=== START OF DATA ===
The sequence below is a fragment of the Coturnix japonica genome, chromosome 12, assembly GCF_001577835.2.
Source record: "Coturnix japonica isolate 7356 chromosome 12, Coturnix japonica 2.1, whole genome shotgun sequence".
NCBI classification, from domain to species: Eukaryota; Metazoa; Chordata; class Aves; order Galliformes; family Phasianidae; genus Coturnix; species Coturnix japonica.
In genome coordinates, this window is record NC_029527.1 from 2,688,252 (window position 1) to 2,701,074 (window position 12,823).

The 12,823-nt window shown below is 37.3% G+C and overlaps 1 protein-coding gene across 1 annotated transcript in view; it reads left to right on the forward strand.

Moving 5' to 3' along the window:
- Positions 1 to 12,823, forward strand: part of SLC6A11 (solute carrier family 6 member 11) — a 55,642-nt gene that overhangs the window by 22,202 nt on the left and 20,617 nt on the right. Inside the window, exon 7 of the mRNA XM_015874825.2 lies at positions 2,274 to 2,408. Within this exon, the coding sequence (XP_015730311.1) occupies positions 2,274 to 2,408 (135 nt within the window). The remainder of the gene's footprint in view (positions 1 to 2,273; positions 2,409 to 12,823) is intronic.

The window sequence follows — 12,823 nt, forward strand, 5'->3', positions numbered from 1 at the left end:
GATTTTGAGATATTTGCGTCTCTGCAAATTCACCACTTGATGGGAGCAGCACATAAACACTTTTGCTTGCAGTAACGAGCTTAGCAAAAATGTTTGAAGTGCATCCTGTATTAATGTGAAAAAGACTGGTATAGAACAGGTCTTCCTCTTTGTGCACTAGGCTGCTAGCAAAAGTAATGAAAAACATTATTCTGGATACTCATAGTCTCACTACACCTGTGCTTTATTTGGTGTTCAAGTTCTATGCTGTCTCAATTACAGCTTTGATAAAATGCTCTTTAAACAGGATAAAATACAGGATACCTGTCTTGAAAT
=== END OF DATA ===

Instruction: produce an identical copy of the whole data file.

The sequence below is a fragment of the Coturnix japonica genome, chromosome 12, assembly GCF_001577835.2.
Source record: "Coturnix japonica isolate 7356 chromosome 12, Coturnix japonica 2.1, whole genome shotgun sequence".
NCBI classification, from domain to species: Eukaryota; Metazoa; Chordata; class Aves; order Galliformes; family Phasianidae; genus Coturnix; species Coturnix japonica.
In genome coordinates, this window is record NC_029527.1 from 2,688,252 (window position 1) to 2,701,074 (window position 12,823).

The 12,823-nt window shown below is 37.3% G+C and overlaps 1 protein-coding gene across 1 annotated transcript in view; it reads left to right on the forward strand.

Moving 5' to 3' along the window:
- Positions 1 to 12,823, forward strand: part of SLC6A11 (solute carrier family 6 member 11) — a 55,642-nt gene that overhangs the window by 22,202 nt on the left and 20,617 nt on the right. Inside the window, exon 7 of the mRNA XM_015874825.2 lies at positions 2,274 to 2,408. Within this exon, the coding sequence (XP_015730311.1) occupies positions 2,274 to 2,408 (135 nt within the window). The remainder of the gene's footprint in view (positions 1 to 2,273; positions 2,409 to 12,823) is intronic.

The window sequence follows — 12,823 nt, forward strand, 5'->3', positions numbered from 1 at the left end:
GATTTTGAGATATTTGCGTCTCTGCAAATTCACCACTTGATGGGAGCAGCACATAAACACTTTTGCTTGCAGTAACGAGCTTAGCAAAAATGTTTGAAGTGCATCCTGTATTAATGTGAAAAAGACTGGTATAGAACAGGTCTTCCTCTTTGTGCACTAGGCTGCTAGCAAAAGTAATGAAAAACATTATTCTGGATACTCATAGTCTCACTACACCTGTGCTTTATTTGGTGTTCAAGTTCTATGCTGTCTCAATTACAGCTTTGATAAAATGCTCTTTAAACAGGATAAAATACAGGATACCTGTCTTGAAAT